1802 October 26 AD. Vrancea County 7.9 – 8.2 magnitude earthquake. Chronicles and records of the Orthodox Church indicate extensive damage to churches and tall buildings in Bucharest. This is the largest earthquake ever recorded in Romania, known by contemporary documents as the “great earthquake of Good Friday”. Felt on an area of 2 million km². Despite its intensity, only four people are killed.

1829 July 1 AD. With an epicenter in Ier Valley, Szatmár County, it has done significant damage in Carei and Satu Mare.

1829 November 26 AD. Vrancea County 7.3 magnitude earthquake. The earthquake occurs on Thursday morning, at 4 o’clock, causing great panic among the population. In Bucharest, 150 stone houses are destroyed or severely damaged. Felt over a very large area from the Tisza to Bug and from the Mureș to the Danube.

1838 January 23 AD. Vrancea County 7.5 magnitude earthquake. 73 deaths were recorded across the country, of which eight were only in Bucharest. In Wallachia, 217 churches collapsed or were severely damaged. A massive landslide barred the Bicaz River, forming the Red Lake.

1868 November 13 AD. Vrancea County 6.4 magnitude earthquake.

1879 October 10 AD. Moldova Nouă, Caraș-Severin County 5.3 magnitude earthquake. The earthquake was followed by three aftershocks with a magnitude over 4.1.

1880 October 3 AD. Mihai Viteazu, Cluj County 5.3 magnitude earthquake.

1894 August 31 AD. Vrancea County 7.1 magnitude earthquake. Occurred at 2:20 p.m. Underground noises were reported in Panciu, Adjud, and Focșani.

1901 March 31 AD.  Shabla, Dobrich Province, Bulgaria 7.2 magnitude earthquake. A 4 m high tsunami devastates localities on the shore of the Black Sea. Large landslides were reported in Dobrich Province. Light damage to buildings in Bucharest.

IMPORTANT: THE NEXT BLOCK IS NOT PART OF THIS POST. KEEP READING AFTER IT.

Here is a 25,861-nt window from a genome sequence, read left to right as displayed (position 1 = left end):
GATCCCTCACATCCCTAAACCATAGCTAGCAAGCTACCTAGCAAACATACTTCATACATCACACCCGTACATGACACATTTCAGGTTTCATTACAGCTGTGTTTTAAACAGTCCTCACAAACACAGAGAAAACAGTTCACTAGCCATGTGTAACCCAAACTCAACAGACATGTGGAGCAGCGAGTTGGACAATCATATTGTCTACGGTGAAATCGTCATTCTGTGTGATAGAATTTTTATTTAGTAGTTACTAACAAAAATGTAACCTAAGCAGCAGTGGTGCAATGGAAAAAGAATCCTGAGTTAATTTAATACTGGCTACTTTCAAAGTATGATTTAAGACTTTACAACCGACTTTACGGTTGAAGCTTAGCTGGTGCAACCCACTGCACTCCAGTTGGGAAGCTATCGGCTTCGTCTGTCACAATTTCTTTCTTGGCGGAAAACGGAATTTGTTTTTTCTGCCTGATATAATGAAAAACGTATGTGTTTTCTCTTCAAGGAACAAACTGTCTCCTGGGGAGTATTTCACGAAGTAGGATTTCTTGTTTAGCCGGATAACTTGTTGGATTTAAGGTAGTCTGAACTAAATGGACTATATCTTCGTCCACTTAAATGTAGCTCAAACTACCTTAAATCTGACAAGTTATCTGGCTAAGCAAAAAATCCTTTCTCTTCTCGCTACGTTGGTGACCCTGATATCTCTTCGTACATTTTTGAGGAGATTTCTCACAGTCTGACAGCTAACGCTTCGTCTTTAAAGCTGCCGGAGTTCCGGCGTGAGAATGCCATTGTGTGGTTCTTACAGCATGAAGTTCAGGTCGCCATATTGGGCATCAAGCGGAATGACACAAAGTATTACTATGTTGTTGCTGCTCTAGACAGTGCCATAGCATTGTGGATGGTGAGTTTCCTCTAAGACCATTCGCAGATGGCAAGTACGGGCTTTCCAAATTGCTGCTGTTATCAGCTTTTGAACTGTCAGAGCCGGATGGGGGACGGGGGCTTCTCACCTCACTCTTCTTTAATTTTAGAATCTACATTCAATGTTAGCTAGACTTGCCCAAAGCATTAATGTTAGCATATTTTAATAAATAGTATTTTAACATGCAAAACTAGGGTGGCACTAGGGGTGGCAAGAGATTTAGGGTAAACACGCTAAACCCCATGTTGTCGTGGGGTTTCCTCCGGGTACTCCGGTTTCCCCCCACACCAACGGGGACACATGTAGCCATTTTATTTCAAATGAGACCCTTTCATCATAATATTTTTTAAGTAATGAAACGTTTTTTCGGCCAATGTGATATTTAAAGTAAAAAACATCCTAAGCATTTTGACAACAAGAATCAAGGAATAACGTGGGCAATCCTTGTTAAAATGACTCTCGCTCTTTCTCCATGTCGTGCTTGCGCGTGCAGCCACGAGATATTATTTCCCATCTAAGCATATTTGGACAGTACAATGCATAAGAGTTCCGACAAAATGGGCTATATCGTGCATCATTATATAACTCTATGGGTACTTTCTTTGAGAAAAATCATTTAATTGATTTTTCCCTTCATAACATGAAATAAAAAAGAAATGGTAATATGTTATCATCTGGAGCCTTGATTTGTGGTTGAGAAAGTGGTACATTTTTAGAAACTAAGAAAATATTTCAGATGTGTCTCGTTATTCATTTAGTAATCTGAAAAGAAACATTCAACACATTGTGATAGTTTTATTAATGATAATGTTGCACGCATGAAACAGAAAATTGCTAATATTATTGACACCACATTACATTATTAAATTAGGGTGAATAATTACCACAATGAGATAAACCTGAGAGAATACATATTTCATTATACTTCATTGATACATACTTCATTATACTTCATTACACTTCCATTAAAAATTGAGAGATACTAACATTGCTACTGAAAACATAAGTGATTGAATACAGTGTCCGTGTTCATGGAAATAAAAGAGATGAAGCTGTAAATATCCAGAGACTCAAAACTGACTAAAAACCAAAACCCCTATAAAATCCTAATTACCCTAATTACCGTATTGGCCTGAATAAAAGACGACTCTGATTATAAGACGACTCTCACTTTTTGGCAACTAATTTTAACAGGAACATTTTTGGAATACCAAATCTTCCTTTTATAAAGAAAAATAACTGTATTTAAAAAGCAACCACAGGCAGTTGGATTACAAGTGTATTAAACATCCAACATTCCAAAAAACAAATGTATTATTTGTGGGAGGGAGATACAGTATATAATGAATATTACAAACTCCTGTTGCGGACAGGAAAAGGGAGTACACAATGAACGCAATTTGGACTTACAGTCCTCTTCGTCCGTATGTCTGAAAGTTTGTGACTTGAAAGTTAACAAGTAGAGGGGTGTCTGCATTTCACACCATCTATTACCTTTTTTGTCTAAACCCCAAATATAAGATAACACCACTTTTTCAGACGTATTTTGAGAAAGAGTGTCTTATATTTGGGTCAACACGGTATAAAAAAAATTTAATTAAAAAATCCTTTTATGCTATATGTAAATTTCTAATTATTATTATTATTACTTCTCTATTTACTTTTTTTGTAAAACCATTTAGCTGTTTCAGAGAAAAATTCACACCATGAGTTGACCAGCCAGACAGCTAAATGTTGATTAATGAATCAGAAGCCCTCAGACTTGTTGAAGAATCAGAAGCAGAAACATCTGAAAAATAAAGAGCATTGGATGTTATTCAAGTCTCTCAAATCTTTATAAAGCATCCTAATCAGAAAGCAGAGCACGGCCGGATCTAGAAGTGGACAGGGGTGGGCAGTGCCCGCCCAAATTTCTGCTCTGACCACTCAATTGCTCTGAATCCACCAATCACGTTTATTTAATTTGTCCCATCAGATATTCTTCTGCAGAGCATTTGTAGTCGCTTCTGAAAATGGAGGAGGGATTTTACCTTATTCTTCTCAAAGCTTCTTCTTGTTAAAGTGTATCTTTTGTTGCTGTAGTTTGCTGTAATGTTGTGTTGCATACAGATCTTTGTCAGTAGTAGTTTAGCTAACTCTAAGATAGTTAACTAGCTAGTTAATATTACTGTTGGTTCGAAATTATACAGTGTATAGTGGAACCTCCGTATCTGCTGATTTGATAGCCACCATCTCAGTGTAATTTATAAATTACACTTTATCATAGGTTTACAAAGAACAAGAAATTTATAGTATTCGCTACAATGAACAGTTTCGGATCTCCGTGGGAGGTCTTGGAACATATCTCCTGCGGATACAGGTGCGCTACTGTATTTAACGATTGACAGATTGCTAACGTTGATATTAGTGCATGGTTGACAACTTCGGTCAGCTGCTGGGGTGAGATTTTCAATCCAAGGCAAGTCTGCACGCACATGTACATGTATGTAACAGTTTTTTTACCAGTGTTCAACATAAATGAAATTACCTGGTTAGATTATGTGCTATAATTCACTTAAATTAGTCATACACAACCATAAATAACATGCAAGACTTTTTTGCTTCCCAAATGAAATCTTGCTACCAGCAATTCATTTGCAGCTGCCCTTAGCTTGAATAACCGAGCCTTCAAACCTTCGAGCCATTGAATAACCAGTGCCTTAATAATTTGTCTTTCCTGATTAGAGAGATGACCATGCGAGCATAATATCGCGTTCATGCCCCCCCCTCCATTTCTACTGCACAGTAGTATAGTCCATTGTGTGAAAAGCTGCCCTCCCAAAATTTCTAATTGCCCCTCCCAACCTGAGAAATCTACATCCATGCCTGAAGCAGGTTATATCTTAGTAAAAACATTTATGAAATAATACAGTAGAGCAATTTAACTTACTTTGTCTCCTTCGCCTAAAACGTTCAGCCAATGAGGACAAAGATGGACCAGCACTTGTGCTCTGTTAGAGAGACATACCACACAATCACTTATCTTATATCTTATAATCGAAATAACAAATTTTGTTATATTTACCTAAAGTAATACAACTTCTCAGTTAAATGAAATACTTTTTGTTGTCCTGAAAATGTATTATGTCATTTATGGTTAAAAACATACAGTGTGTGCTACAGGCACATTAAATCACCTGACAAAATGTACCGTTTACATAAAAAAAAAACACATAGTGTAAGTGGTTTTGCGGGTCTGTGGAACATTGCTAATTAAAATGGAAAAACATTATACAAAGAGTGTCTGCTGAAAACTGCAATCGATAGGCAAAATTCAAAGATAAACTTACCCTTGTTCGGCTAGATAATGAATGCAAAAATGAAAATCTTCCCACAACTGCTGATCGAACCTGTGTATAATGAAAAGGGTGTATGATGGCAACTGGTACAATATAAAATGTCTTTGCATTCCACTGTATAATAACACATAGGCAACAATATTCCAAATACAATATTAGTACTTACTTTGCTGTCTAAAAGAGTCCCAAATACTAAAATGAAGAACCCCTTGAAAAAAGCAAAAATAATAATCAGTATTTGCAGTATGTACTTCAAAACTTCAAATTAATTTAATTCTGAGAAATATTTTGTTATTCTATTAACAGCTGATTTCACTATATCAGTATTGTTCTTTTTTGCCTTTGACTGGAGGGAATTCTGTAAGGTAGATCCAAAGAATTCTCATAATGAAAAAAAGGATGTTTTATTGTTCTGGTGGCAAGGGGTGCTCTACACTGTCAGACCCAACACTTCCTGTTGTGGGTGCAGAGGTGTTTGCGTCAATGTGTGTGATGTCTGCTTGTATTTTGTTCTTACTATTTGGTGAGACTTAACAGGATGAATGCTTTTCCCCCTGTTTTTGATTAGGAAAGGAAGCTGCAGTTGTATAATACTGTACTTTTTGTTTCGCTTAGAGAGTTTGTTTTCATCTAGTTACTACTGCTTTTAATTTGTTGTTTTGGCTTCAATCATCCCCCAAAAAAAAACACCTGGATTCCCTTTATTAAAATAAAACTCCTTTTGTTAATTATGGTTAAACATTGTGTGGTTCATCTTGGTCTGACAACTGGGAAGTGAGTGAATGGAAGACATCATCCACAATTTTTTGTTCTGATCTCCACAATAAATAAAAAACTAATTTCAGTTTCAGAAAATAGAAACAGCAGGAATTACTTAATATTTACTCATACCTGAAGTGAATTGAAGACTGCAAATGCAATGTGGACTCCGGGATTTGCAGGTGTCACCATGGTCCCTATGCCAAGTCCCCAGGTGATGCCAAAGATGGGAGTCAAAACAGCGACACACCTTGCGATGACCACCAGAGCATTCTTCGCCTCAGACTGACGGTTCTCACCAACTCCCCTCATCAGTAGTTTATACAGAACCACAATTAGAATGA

1904 February 6 AD. Vrancea County 6.6 magnitude earthquake.

1908 October 6 AD. Vrancea County 7.1 magnitude earthquake. The earthquake had three explosive moments at an interval of three minutes. The last phase generated “frightening jolts” and “formidable underground rumble”. It damaged old houses in Bucharest, eastern Wallachia, and southern Moldavia.

1912 May 25 AD. Vrancea County 6.7 magnitude earthquake.

1934 March 29 AD. Vrancea County 6.6 magnitude earthquake.

1940 November 10 AD. Vrancea County 7.7 magnitude earthquake. This was the strongest earthquake recorded in the 20th century in Romania. Its effects were devastating in central and southern Moldavia, but also in Wallachia. The death toll was estimated at 1,000, with an additional figure of 4,000 wounded, mostly in Moldavia. The earthquake was felt in Bucharest, where there were about 300 deaths, mostly from the collapse of Carlton Bloc.